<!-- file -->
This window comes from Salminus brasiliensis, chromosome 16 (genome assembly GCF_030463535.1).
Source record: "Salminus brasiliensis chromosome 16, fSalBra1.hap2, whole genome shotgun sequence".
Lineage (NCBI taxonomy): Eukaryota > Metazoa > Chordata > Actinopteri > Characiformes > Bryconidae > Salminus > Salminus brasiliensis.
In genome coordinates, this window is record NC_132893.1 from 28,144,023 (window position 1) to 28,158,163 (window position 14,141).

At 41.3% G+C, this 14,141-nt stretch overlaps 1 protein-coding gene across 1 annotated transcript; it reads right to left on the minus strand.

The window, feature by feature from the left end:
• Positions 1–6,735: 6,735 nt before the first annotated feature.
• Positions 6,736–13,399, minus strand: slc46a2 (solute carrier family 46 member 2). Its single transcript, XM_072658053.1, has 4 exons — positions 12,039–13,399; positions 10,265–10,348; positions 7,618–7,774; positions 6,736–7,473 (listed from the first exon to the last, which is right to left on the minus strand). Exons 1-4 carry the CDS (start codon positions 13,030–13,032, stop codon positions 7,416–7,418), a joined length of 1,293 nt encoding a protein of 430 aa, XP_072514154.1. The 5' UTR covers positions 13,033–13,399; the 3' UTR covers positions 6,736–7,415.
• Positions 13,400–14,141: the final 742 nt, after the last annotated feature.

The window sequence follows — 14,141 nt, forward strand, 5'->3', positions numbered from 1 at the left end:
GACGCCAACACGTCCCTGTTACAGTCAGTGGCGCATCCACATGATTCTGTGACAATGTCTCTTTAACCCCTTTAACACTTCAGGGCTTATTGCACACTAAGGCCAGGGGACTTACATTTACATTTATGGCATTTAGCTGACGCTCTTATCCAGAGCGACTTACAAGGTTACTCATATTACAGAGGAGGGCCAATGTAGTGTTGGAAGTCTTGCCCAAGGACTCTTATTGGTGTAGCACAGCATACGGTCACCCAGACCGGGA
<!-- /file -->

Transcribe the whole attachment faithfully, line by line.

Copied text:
This window comes from Salminus brasiliensis, chromosome 16 (genome assembly GCF_030463535.1).
Source record: "Salminus brasiliensis chromosome 16, fSalBra1.hap2, whole genome shotgun sequence".
Lineage (NCBI taxonomy): Eukaryota > Metazoa > Chordata > Actinopteri > Characiformes > Bryconidae > Salminus > Salminus brasiliensis.
In genome coordinates, this window is record NC_132893.1 from 28,144,023 (window position 1) to 28,158,163 (window position 14,141).

At 41.3% G+C, this 14,141-nt stretch overlaps 1 protein-coding gene across 1 annotated transcript; it reads right to left on the minus strand.

The window, feature by feature from the left end:
• Positions 1–6,735: 6,735 nt before the first annotated feature.
• Positions 6,736–13,399, minus strand: slc46a2 (solute carrier family 46 member 2). Its single transcript, XM_072658053.1, has 4 exons — positions 12,039–13,399; positions 10,265–10,348; positions 7,618–7,774; positions 6,736–7,473 (listed from the first exon to the last, which is right to left on the minus strand). Exons 1-4 carry the CDS (start codon positions 13,030–13,032, stop codon positions 7,416–7,418), a joined length of 1,293 nt encoding a protein of 430 aa, XP_072514154.1. The 5' UTR covers positions 13,033–13,399; the 3' UTR covers positions 6,736–7,415.
• Positions 13,400–14,141: the final 742 nt, after the last annotated feature.

The window sequence follows — 14,141 nt, forward strand, 5'->3', positions numbered from 1 at the left end:
GACGCCAACACGTCCCTGTTACAGTCAGTGGCGCATCCACATGATTCTGTGACAATGTCTCTTTAACCCCTTTAACACTTCAGGGCTTATTGCACACTAAGGCCAGGGGACTTACATTTACATTTATGGCATTTAGCTGACGCTCTTATCCAGAGCGACTTACAAGGTTACTCATATTACAGAGGAGGGCCAATGTAGTGTTGGAAGTCTTGCCCAAGGACTCTTATTGGTGTAGCACAGCATACGGTCACCCAGACCGGGA